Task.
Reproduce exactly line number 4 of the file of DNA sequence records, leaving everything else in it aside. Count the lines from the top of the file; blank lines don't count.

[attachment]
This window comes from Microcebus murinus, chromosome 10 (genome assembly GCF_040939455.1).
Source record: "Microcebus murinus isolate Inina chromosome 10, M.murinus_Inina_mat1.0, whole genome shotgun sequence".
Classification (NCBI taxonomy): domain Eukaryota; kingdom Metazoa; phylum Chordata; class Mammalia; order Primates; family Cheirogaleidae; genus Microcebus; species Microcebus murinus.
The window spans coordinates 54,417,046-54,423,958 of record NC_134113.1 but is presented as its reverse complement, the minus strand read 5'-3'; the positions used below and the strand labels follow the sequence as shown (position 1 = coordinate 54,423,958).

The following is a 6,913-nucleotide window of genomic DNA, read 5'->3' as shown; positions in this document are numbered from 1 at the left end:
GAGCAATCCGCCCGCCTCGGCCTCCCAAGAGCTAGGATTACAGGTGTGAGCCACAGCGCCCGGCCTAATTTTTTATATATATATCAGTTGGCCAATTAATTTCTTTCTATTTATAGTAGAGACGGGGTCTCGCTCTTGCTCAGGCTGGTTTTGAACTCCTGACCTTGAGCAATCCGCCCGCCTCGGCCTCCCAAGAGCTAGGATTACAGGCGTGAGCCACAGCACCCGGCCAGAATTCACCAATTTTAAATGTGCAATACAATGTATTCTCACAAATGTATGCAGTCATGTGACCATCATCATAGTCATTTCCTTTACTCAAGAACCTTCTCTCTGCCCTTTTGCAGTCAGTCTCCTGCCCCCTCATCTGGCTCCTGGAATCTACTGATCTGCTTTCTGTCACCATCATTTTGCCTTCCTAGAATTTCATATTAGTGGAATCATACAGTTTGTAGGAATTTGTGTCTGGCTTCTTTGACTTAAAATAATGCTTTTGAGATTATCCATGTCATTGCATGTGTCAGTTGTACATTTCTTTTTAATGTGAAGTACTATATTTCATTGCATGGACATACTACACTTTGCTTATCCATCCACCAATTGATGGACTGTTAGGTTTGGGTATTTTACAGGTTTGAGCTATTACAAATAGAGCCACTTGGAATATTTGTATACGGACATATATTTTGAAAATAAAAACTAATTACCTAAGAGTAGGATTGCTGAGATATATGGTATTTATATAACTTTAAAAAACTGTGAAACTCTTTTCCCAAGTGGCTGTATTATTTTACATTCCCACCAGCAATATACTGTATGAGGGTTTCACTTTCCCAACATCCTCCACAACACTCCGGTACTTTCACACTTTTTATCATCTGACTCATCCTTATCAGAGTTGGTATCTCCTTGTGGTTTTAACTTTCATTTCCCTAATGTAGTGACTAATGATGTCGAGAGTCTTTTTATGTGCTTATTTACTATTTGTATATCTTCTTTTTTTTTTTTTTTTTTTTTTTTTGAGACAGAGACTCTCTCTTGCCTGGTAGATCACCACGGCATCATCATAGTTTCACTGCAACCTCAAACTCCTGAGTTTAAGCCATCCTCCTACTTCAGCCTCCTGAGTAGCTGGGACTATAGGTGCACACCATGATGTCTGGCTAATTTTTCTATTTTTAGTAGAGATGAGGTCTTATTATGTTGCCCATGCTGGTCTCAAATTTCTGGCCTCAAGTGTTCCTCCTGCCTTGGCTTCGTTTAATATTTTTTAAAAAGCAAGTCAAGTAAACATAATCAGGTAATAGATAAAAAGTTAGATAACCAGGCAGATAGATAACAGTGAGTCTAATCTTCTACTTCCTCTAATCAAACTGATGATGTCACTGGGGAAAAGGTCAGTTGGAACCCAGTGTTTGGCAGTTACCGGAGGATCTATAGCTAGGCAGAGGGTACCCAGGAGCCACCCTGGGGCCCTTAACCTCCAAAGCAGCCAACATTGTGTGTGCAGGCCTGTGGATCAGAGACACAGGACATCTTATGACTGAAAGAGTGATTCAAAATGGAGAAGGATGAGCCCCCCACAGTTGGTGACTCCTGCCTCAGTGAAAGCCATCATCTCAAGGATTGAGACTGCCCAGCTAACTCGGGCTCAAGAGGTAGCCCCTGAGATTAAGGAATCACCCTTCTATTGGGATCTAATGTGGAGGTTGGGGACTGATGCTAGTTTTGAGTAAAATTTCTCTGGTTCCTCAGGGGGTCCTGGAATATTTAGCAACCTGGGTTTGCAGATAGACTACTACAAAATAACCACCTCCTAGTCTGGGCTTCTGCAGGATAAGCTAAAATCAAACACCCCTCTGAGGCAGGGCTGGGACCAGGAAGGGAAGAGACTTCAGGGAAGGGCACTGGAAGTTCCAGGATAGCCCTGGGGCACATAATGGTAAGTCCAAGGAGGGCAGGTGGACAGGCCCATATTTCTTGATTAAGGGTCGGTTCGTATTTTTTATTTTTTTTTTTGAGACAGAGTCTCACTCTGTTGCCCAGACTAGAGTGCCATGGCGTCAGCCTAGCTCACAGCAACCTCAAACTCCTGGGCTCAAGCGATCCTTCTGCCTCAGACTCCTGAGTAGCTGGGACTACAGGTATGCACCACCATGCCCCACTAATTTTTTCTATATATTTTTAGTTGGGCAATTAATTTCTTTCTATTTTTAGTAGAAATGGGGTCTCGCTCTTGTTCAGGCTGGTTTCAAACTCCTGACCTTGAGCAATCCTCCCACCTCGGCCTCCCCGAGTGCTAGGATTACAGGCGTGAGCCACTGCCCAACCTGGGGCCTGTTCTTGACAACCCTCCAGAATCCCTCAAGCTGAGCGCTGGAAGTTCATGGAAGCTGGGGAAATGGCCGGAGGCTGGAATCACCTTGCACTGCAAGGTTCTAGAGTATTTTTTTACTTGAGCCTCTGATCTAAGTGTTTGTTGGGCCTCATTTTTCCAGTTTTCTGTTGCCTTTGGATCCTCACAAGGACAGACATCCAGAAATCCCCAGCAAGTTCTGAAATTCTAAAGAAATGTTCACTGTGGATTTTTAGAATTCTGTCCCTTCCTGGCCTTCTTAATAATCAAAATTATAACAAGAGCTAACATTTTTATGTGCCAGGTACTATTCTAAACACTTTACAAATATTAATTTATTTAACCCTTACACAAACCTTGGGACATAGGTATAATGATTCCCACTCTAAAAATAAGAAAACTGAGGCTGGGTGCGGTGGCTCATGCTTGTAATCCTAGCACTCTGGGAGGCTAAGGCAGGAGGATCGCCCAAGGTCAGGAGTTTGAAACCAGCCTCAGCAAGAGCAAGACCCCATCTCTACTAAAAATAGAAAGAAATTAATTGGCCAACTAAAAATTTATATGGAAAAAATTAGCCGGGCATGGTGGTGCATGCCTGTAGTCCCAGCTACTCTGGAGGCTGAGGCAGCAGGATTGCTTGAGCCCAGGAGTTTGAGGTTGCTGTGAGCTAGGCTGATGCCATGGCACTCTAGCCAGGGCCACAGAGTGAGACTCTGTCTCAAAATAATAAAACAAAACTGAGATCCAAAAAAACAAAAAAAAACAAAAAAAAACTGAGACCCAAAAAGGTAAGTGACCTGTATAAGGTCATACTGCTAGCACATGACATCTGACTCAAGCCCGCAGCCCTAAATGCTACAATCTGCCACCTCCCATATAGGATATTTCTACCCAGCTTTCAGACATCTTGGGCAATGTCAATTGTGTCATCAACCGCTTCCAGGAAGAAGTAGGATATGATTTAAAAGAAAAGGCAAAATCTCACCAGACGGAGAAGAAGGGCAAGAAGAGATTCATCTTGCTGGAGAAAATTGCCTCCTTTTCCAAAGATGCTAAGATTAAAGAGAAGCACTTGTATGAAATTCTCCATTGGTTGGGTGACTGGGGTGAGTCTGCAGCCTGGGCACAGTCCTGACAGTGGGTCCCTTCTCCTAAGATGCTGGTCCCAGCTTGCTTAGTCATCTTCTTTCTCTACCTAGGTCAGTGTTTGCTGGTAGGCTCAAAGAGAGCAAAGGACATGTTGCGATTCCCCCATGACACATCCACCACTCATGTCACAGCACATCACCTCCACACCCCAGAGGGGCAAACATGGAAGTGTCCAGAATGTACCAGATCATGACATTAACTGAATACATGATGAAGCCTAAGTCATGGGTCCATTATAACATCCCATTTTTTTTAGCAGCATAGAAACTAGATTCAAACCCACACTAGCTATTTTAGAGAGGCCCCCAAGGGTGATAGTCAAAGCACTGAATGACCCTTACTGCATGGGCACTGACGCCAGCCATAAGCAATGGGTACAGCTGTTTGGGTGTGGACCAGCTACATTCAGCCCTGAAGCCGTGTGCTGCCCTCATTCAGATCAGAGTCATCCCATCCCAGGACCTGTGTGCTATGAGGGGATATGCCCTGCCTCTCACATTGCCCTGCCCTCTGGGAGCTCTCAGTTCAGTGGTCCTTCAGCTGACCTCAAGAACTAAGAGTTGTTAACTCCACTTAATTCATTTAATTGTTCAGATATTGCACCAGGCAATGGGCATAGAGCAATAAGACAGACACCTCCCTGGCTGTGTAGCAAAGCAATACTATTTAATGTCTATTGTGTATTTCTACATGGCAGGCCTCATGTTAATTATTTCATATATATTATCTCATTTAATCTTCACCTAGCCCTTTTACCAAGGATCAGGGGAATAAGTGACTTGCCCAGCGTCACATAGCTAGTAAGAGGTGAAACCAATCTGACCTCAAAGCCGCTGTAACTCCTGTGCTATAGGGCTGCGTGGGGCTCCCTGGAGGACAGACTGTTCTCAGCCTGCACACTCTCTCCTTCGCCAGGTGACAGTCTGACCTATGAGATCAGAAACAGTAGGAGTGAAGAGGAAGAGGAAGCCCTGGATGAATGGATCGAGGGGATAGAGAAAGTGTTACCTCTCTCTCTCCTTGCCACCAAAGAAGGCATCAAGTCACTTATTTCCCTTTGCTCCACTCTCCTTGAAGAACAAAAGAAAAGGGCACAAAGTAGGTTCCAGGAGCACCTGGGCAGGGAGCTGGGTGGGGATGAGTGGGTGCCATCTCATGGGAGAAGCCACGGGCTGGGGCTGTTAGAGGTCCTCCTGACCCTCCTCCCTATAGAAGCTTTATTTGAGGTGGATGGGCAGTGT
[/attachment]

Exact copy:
The window spans coordinates 54,417,046-54,423,958 of record NC_134113.1 but is presented as its reverse complement, the minus strand read 5'-3'; the positions used below and the strand labels follow the sequence as shown (position 1 = coordinate 54,423,958).